A Brief Evolution of Men's 18th Century Fashion

6:39 PM

I will do a head-to-toe post on men's 18th century fashion later, a head-to-toe post being a basic overview of one particular style from head to toe, but for the purposes of this post, here is what you need to know about men's 18th century fashion. Men wore what we know today as the three piece suit. This consisted of a coat, a waistcoat (like a vest), and breeches, which are very tight pants that go to the knee. There are other components of men's fashion, but as I said I'll discuss them later. What I want to look at today is how these three pieces evolved throughout the century. Or rather how two of the three pieces evolved, as the breeches pretty much stay the same. Here is what you probably think of when you hear "18th century man".

Image and video hosting by TinyPic

This is Gustav III of Sweden and his brothers in 1771. Sleek, fitted, and very suave. But at the beginning of the century, fashion was still retaining some of the bulkiness and heavy feeling of the baroque period.

Image and video hosting by TinyPic Image and video hosting by TinyPic

These two gentlemen are from an illustration from 1725 (I apologize for the size, it's the best I can do). Their coats have a huge amount of fullness in the skirt and the cuffs are enormous, lending a sense of heaviness to the garment. If you've ever studied art history, you know that one characteristic of 17th century art is that it's very heavy. Eighteenth century art, in contrast, has a very light, frothy feel. This translates to fashion (as well as architecture, music, all art forms reflect each other, it's really fascinating). These styles retain the heaviness and bulk of the 17th century, whereas the clothing worn by Gustav and his brothers has the light feel associated with the 18th century. Another thing to notice is that the coats also have the ability to close all the way.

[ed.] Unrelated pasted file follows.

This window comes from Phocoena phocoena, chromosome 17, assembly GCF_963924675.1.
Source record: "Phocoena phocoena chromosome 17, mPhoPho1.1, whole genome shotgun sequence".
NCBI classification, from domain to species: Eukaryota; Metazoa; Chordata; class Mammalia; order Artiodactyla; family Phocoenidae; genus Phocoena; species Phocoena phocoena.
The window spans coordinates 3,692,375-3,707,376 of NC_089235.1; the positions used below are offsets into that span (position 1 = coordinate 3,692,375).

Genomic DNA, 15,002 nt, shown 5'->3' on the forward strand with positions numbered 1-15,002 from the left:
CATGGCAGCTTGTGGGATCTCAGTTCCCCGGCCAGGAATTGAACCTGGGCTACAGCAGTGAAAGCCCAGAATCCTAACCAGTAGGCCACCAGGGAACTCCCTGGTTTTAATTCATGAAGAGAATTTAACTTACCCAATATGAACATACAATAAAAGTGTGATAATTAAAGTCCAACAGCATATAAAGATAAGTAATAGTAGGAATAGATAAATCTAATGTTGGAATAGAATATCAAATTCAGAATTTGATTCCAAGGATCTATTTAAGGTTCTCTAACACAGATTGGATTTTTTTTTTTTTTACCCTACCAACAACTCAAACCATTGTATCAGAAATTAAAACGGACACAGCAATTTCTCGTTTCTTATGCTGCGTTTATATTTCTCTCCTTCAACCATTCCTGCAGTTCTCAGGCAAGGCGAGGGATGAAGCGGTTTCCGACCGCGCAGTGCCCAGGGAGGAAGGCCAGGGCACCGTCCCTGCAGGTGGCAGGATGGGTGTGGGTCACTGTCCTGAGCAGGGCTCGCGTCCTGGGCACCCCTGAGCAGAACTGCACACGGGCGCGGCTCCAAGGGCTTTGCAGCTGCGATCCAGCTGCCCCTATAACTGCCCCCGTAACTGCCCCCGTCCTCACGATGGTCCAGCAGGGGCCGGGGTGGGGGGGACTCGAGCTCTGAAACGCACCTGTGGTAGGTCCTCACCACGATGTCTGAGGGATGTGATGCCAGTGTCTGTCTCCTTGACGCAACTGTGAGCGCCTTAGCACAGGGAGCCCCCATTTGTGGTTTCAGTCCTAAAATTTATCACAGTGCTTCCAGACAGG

Image and video hosting by TinyPic

This gentleman from 1724 has his coat open, so that you can see his waistcoat. It continues in the fullness of the coat, and goes down to his knees.

Image and video hosting by TinyPic

Our next dashing gentleman is from 1746. His waistcoat is also long, but the fullness in the skirt of the coat has gone down, and his sleeve cuffs have gotten smaller. In all, his coat is starting to get a sleeker appearance.

Image and video hosting by TinyPic

Here we've made it to 1753-4. As you can see, things have definitely slimmed down. The sleeve cuffs have shortened considerably, and in doing so have lost a lot of their fullness. Although he's sitting down, you can see the the coat skirt is significantly narrower. The coat itself has started to slope back at the bottom, and so it can't necessarily button all the way down. This is a great example of a really common phenomenon in fashion- something starts out as functional and becomes non-functional but very fashionable. Buttons and buttonholes started as function, at this point they are mere decoration. His waistcoat has also gotten shorter.

Here's a gentleman from 1771 who is standing, to give you a better idea of what I mean.

Image and video hosting by TinyPic

Note how these changes give a much lighter, more elegant appearance.

Image and video hosting by TinyPic

Our final contestant is from 1795. His sleeve cuffs are gone, the waistcoat ends at the actual waist, and his coat slopes back considerably, creating what you might think of as a tailcoat. Men are now ready to enter the Regency period.

Please note that these are just general trends, and individual styles my vary.

You Might Also Like